Birkenhead may be better known for industry, the Mersey Ferry and its proximity to Liverpool – but it is also the location of one of Britain’s greatest and most influential public parks!
In 1847, Birkenhead Park – which is currently being restored at a cost of £11.3 million, - was Britain’s first municipally funded public park. It also inspired the design of one of the world’s most famous public spaces, Central Park in New York.
Birkenhead Park reflected innovative Victorian thinking, brought about by a report by the Select Committee on Public Walks. Produced in 1833, this highlighted the need for open spaces to cater for the burgeoning populations of the U.K.’s new industrial conurbations.
Birkenhead, which had just 100 residents in the early nineteenth century, was typical of these industrial towns experiencing rapid population growth. By the 1831 census there was a ten-fold increase in numbers to over 2,500 inhabitants - and again to over 8,000 in 1841. When the Birkenhead Improvement Commission was created to run the town in 1833, they were concerned to prevent the overpopulation issues that were experienced in nearby Liverpool. A public park was proposed as a means of benefiting the community.
Joseph Paxton, most famously remembered for his work on the Crystal Palace, was approached by the Commission and asked to develop designs for the park. His brief was to create an idealised rural haven amidst Birkenhead’s ever expanding urban sprawl. This was a daunting prospect for Paxton, as the site was then a mixture of fields, marsh and common.
Paxton submitted his designs in autumn 1844, these showed the shape of the park and its main features. It was suggested that whilst the majority of the land would be dedicated to the park, 32 plots around its periphery would be sold for private development. With a suggested minimum rent for the plots, it was intended that they would provide some additional income to the park.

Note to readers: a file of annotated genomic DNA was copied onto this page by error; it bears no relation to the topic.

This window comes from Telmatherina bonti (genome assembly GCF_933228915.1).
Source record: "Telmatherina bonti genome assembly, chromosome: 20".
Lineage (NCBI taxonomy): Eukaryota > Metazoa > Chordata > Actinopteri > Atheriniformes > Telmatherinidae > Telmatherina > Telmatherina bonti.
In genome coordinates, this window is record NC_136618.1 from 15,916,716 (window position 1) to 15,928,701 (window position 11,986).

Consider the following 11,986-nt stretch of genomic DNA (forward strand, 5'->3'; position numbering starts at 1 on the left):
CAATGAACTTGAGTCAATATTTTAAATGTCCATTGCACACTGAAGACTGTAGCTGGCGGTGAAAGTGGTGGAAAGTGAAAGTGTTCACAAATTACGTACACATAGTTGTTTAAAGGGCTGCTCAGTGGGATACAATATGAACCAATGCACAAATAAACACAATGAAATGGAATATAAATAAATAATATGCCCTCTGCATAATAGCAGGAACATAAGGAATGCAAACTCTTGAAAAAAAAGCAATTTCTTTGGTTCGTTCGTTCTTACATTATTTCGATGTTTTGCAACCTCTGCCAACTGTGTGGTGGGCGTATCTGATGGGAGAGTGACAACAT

Im Herbst 1844 reichte Paxton seine Pläne ein, die die Form des Parks und seine Hauptelemente zeigten. Sein Vorschlag war, einen Großteil des Grundstücks dem Park zuzuweisen und insgesamt 32 Grundstücke im Umfeld für Privatentwicklung zu vergeben. Mit der zu erwartenden Mindestpacht für die Grundstücke war das Ziel verbunden, zusätzliches Einkommen für den Park zu generieren.
Als die Anlage in ihren Grundzügen eingerichtet war, wurde Edward Kemp -ein Assistent Paxtons, der auf dessen Anwesen in Chatsworth arbeitete - beauftragt, die Pflanzpläne für das Gelände zu entwerfen. Die Parkarchitekturen wurden vom jungen Liverpooler Architekten Lewis Hornblower entwickelt. Im Winter 1844 stellte er seine Vorschläge für die markanten Eingangsbereiche, für ein Bootshaus am unteren See, für Brücken über die Seen sowie für Zäune und Geländer vor.
Once the main layout had been established, Edward Kemp, one of Paxton’s assistants from his own property in Chatsworth, was given the task of designing planting schemes for the area. Garden structures were designed by young Liverpool architect Lewis Hornblower. During the winter of 1844-5, he submitted proposals for a Boathouse on the lower lake, park railings and gates and also for bridges across the lakes.
By far the most important design, however, was the park’s grand entrance. Initial proposals were rejected by Paxton, who felt that they were much to elaborate and did not fit with the park’s other, rural style structures. The designs were altered to produce the Grand Entrance that can be seen today on the east of the park. Seven lodges were also constructed at various entrance points around the park’s perimeter, in various architectural styles, such as Gothic and Italian.
Various sporting activities have taken place within the park throughout its history. The cricket club, founded in 1846, is still based here and is the longest running sport based in the park. In the 21st century a wide range of activities take place on a regular basis, including Birkenhead Park Rugby Union Football Club and regular walking clubs.
Free guided tours are run every Wednesday highlighting the various features of the park that are currently being restored and refurbished. The restoration project is aimed at bringing many of the park’s original features back to their original condition. These include the Swiss Bridge, the Roman Boathouse and some of the gates and railings.